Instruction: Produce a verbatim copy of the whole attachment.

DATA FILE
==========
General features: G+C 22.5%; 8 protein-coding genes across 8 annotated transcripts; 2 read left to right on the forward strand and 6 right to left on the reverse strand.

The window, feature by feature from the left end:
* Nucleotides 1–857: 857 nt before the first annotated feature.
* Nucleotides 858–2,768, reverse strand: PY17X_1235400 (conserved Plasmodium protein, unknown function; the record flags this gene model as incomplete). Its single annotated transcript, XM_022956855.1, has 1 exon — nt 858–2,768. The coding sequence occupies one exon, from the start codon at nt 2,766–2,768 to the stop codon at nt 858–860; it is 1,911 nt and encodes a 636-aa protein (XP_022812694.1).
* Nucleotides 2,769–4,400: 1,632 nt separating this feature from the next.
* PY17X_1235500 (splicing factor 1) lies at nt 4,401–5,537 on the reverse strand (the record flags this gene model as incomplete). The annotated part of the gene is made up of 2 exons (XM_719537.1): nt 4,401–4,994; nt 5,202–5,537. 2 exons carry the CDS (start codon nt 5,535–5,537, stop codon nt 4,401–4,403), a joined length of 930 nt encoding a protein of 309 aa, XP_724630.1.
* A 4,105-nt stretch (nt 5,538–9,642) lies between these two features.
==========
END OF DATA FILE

General features: G+C 22.5%; 8 protein-coding genes across 8 annotated transcripts; 2 read left to right on the forward strand and 6 right to left on the reverse strand.

The window, feature by feature from the left end:
* Nucleotides 1–857: 857 nt before the first annotated feature.
* Nucleotides 858–2,768, reverse strand: PY17X_1235400 (conserved Plasmodium protein, unknown function; the record flags this gene model as incomplete). Its single annotated transcript, XM_022956855.1, has 1 exon — nt 858–2,768. The coding sequence occupies one exon, from the start codon at nt 2,766–2,768 to the stop codon at nt 858–860; it is 1,911 nt and encodes a 636-aa protein (XP_022812694.1).
* Nucleotides 2,769–4,400: 1,632 nt separating this feature from the next.
* PY17X_1235500 (splicing factor 1) lies at nt 4,401–5,537 on the reverse strand (the record flags this gene model as incomplete). The annotated part of the gene is made up of 2 exons (XM_719537.1): nt 4,401–4,994; nt 5,202–5,537. 2 exons carry the CDS (start codon nt 5,535–5,537, stop codon nt 4,401–4,403), a joined length of 930 nt encoding a protein of 309 aa, XP_724630.1.
* A 4,105-nt stretch (nt 5,538–9,642) lies between these two features.